Tuesday, August 21, 2018

OBOE MUSIC for Beginners (Part One) – A review of Oboe Tutor Books

An oboe
An oboe (Photo credit: Wikipedia)
When I began to play the oboe back in the late 1950’s, my teacher started me off with Otto Langey’s book, The Oboe. Although not ideal oboe music for beginners it was all that was available. Since that time a number of alternatives have become available, - some are learning methods and some are books of pieces for young players.

As an experienced player and teacher of the oboe, I have used a variety of material in oboe lessons over the years; - some of it is still available and some not. In this article, I will review the books that I have found particularly helpful and which, to the best of my knowledge, are still available today.


“A Tune a Day for Oboe” When I first began to teach in about 1972 this was the book most widely used, indeed it was one of the very few books of oboe music for beginners around at the time. It is still available although not used as often as it used to be. It is a fairly comprehensive book made up of a part tutor, part study book, and part easy pieces. The order in which the notes are introduced is a little questionable in my view but there is a nice balance of exercises and tunes used for each new note or technique introduced. The tunes selected are a mixture of the familiar and the unfamiliar which is good. Some of the tunes in the first half of the book are in duet form, with a second part for the teacher to play. Some of the later music is arranged in duet or trio form for a group of students to play. “A Tune a Day” does have quite a lot to commend it but I always found it a slightly dull book, both for student and teacher.

“Learn as you play oboe” This book dates back to 1980 and quickly took over from “A Tune a Day” as the most used of the oboe tutor books. There were a few others which cropped up at about that time as I remember, but they quickly sank without trace. The approach of this book was fairly similar to “A Tune a Day” but with the addition of three sets of Concert Pieces for which piano accompaniments could be purchased. These pieces quickly found themselves on to the Associated Board syllabus at appropriate grades. This book was followed up by a book of First Repertoire Pieces (with piano accompaniments) which also found their way on to the exam boards. My assessment of this book is very similar to that of A Tune a Day in that it is rather dull and uninspiring. Also, the sequence in which the notes are taught is not entirely to my liking.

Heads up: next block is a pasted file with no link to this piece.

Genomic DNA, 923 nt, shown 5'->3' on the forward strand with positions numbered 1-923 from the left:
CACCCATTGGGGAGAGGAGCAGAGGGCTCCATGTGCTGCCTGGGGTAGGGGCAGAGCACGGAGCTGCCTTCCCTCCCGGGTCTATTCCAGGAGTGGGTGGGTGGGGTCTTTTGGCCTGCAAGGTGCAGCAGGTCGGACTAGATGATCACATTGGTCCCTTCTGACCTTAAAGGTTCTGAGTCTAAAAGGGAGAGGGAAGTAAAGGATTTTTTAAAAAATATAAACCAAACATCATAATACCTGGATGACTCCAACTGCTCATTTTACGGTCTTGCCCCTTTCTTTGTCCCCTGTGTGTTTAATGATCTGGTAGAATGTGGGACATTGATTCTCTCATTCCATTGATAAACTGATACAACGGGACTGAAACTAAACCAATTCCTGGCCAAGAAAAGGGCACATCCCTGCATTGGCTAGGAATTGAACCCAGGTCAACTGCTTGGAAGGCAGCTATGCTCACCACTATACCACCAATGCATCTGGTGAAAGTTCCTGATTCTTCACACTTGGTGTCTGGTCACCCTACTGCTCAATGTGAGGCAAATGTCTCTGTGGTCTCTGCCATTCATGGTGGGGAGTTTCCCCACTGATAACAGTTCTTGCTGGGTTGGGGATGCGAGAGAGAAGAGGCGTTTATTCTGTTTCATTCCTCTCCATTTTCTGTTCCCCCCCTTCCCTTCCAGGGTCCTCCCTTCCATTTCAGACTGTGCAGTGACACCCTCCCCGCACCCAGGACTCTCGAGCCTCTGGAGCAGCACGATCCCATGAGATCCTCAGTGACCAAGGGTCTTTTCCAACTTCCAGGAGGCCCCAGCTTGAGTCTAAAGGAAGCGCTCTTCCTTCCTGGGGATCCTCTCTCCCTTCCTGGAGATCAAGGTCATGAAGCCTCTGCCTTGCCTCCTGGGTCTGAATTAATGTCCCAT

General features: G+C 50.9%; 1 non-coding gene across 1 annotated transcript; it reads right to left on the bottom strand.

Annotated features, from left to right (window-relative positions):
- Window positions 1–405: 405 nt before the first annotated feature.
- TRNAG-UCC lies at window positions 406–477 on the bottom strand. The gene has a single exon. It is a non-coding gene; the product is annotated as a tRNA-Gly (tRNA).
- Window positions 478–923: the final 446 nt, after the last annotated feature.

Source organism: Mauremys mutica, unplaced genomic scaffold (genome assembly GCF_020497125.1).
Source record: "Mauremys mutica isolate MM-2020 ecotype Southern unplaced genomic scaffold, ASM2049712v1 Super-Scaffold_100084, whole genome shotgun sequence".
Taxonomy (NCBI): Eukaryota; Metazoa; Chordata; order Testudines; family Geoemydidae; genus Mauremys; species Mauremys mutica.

“Team Woodwind” I am not, and never have been a fan of any kind of band method. It is a concept which does not sit easily with me. I have included this book in my appraisal of oboe music for beginners as I know that some teachers like this particular approach or are pushed into it by circumstances. I have always believed that we begin by working in like-instrument groups (i.e. - with other oboes) before branching out when we are ready into woodwind ensembles and, later, bands and orchestras. Putting different woodwind instruments together too soon I feel is a mistake! “Team Woodwind” is a well-produced book with a reasonable collection of material but it is not for me.


“Abracadabra Oboe” When it came on the market back in 1990, Abracadabra Oboe was the book I had been waiting for since beginning to teach. The sequence in which the notes are taught is absolutely spot-on and the balance between learning material and tunes is excellent. There is also a very good balance between known tunes and the unfamiliar. The only shame is that this book did not materialize 20 years sooner. Material from this book has, not surprisingly, been adopted by the exam boards for the earlier grade exams too which makes it an ideal choice for beginner oboe players.

The three key issues in any oboe tutor must be:

1) The introduction of notes and techniques must be in a logical and helpful order.

2) The layout must be attractive to the eye of the beginner oboist.

3) Most important of all, the book must inspire and motivate young oboists to practice and, therefore, progress.

So, when assessing oboe music for beginners, in my personal opinion, based on many years of both playing and teaching, Abracadabra does all these three things in a way which no other oboe tutor does and provides an ideal starting point for anyone who wishes to learn to play the oboe.